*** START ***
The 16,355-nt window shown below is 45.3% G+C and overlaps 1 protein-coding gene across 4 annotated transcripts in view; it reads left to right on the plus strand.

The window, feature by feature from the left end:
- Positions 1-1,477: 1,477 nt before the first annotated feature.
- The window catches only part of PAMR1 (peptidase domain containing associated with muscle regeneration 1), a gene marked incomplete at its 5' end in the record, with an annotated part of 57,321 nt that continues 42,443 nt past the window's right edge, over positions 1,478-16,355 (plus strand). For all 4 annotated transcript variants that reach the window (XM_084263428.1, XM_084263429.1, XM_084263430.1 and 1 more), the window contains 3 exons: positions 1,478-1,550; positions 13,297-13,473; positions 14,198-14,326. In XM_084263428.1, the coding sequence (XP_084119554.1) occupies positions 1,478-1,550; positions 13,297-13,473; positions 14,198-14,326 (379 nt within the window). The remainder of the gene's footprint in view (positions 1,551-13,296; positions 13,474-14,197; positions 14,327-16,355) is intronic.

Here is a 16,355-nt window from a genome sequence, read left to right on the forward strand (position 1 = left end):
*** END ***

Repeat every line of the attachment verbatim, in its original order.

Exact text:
The 16,355-nt window shown below is 45.3% G+C and overlaps 1 protein-coding gene across 4 annotated transcripts in view; it reads left to right on the plus strand.

The window, feature by feature from the left end:
- Positions 1-1,477: 1,477 nt before the first annotated feature.
- The window catches only part of PAMR1 (peptidase domain containing associated with muscle regeneration 1), a gene marked incomplete at its 5' end in the record, with an annotated part of 57,321 nt that continues 42,443 nt past the window's right edge, over positions 1,478-16,355 (plus strand). For all 4 annotated transcript variants that reach the window (XM_084263428.1, XM_084263429.1, XM_084263430.1 and 1 more), the window contains 3 exons: positions 1,478-1,550; positions 13,297-13,473; positions 14,198-14,326. In XM_084263428.1, the coding sequence (XP_084119554.1) occupies positions 1,478-1,550; positions 13,297-13,473; positions 14,198-14,326 (379 nt within the window). The remainder of the gene's footprint in view (positions 1,551-13,296; positions 13,474-14,197; positions 14,327-16,355) is intronic.

Here is a 16,355-nt window from a genome sequence, read left to right on the forward strand (position 1 = left end):